People Are Dying

People Are Dying
Yesterday was the first Wichita death, a man in his sixties who had been out of the country.
But yesterday the number of US deaths from COVID-19 were fewer than the day before. Is it a good sign or is it an artifact of it having been Sunday? The total death number for the US is still relatively small compared to the people who have died of the flu this season – about 10% only. This brings to mind the president’s initial tendency to play down the seriousness of the pandemic, because he did compare the numbers with the seasonal flu. (Despite his claim he is the smartest man in the world he was amazed by the numbers the flu kills annually.)

But this is an issue that bears examination. As the reality of this pandemic sinks in we are wondering about its lasting effects upon the economy and also on our collective psyche. If we were all narcissistic we could weather the loss of perhaps a few million people, but our economy would be largely spared. The loss of these relatively small numbers would not affect our productivity much. But the general consensus in society is that we must extend ourselves to limit the number of deaths as much as we can, even at the expense of damaging our economy for years to come. The psychological impact of the pandemic is hard to measure, because we have not gone through this before. The “Spanish flu” epidemic is perhaps the nearest precedent of what we are going through now, but that was in a very different world. Average life expectancy was about 25 years less than it is now, so that death was much nearer for the average person than it is now, when we can be fairly confident of living to old age. Suddenly the possibility of an early death seems much more real to people who are hearing the numbers of deaths every day, even though in the actuarial sense it may not be so different. Will this cause fundamental changes in the way people think about their future and affect the decisions they make? J P Morgan said this morning that the bottom of the market has passed, but have these economists factored in all the ripple effects?

We are hearing stories about how people are stepping up to do what needs to be done in a crisis. These are stories that play out on the local level, like people banding together in New York City to bring lunch bags to the beleaguered staff in their hospitals. But what about on the national level? Will the states that are relatively spared feel an obligation to help the others that are faring worse? We see this happening to some extent in the relief package that has been passed in Washington. Internationally, will there be more xenophobia, as some countries are inclined to blame others. Today we heard that Germany and the Netherlands are balking at having the European Union issue bonds to help countries like Italy and Spain. And will China take advantage of what seems to have been a more successful effort to manage the coronavirus, even as the rest of us become suspicious about the numbers of deaths they are reporting?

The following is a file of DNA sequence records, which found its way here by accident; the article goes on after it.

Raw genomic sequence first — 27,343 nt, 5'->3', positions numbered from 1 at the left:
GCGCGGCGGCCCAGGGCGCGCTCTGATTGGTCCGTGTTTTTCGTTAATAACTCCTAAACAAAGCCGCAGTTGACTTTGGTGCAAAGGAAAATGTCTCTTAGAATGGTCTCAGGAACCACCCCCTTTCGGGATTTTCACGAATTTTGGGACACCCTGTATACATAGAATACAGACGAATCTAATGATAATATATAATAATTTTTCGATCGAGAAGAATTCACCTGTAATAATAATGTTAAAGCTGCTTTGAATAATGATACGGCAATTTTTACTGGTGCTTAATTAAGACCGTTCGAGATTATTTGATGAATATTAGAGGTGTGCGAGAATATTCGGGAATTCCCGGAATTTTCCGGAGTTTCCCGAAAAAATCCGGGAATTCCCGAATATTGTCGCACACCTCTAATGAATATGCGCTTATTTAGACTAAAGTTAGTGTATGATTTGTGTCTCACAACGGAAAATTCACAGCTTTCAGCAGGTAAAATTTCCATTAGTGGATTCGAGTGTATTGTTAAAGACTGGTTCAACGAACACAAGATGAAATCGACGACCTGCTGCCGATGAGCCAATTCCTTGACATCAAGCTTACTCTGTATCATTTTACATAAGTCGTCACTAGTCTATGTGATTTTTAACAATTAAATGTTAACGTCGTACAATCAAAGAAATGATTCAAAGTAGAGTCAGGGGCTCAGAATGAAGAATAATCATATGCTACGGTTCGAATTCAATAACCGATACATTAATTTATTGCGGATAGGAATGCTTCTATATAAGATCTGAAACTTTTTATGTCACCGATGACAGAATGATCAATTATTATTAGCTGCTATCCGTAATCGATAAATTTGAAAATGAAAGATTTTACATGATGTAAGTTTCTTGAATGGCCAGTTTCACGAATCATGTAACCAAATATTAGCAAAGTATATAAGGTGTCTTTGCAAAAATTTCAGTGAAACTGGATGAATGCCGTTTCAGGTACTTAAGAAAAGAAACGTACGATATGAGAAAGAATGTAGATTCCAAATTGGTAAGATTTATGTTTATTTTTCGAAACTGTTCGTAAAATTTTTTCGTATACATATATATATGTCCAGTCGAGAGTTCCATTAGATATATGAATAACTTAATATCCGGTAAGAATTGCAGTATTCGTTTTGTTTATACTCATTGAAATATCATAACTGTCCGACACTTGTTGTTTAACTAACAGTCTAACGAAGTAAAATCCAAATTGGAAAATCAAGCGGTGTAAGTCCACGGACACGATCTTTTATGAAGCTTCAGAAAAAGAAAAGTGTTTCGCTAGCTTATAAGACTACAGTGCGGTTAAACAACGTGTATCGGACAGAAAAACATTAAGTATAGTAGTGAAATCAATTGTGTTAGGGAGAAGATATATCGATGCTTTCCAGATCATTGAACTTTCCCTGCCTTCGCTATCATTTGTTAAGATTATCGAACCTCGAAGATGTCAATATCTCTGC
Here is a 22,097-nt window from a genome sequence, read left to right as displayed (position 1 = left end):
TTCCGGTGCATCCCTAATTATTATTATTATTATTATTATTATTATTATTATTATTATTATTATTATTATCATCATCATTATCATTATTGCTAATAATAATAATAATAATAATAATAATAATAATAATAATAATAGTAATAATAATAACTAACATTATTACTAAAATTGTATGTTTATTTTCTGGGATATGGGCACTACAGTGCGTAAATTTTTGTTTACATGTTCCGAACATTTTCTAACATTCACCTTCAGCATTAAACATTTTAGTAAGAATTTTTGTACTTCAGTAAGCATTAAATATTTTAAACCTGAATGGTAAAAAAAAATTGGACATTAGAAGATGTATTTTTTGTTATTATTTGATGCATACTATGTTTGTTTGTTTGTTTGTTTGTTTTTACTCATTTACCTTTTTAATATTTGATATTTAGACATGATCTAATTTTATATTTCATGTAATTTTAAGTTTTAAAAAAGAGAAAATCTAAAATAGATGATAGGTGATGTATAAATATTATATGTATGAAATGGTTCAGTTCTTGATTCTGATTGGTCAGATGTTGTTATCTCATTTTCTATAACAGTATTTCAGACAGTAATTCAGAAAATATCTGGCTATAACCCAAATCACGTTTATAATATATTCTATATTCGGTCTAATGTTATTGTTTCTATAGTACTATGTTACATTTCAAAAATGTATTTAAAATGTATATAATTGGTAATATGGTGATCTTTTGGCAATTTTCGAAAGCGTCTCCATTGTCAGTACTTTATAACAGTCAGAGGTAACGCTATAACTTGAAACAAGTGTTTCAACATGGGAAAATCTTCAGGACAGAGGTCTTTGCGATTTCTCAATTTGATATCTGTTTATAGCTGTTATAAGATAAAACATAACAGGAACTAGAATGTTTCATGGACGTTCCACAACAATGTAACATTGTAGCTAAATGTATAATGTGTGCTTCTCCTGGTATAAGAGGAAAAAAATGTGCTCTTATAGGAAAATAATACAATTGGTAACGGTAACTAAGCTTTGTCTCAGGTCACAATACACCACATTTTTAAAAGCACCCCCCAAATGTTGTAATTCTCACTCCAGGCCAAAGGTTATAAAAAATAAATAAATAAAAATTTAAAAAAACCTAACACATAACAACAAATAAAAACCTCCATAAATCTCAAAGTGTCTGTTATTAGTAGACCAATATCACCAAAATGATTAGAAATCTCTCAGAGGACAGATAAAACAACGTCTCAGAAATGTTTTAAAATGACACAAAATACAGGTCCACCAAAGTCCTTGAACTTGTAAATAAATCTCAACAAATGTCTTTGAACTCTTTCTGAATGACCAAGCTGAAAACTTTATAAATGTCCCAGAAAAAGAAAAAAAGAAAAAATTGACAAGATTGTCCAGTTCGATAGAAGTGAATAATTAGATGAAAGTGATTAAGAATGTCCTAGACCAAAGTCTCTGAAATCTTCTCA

It will take us some time to digest the less immediate effects of the pandemic. This morning I was thinking about the projected expansion at Kidron Bethel which is to include a larger meeting space. I have given money in the initial fundraising campaign and am pledged to give more to help make it a reality. But will the funds be available, now that many have lost a considerable amount of money? A similar project was shelved at the time of the last recession. I suspect there will be many other realignments of expectations that we will be made aware of later. Each one of us will experience different amounts of impact. I am hoping all of you will find a way through without too much pain.

Not all these consequences will be negative, I am reminded watching Marcus’ Prairie Voices singing together, each in their own homes Ilus Ta Ei Ole
“Together, we can create beauty.” On YouTube

This was an interesting podcast I listened to last week about the earthquake in Anchorage back in 1964. Sociologists say that it is natural for people to come together in times of stress and afterwards it is also natural for them to assume that they are unique in their “come-togetherness”. After Katrina, for example, lots of New Orleanians were saying things like “That’s just how we are”.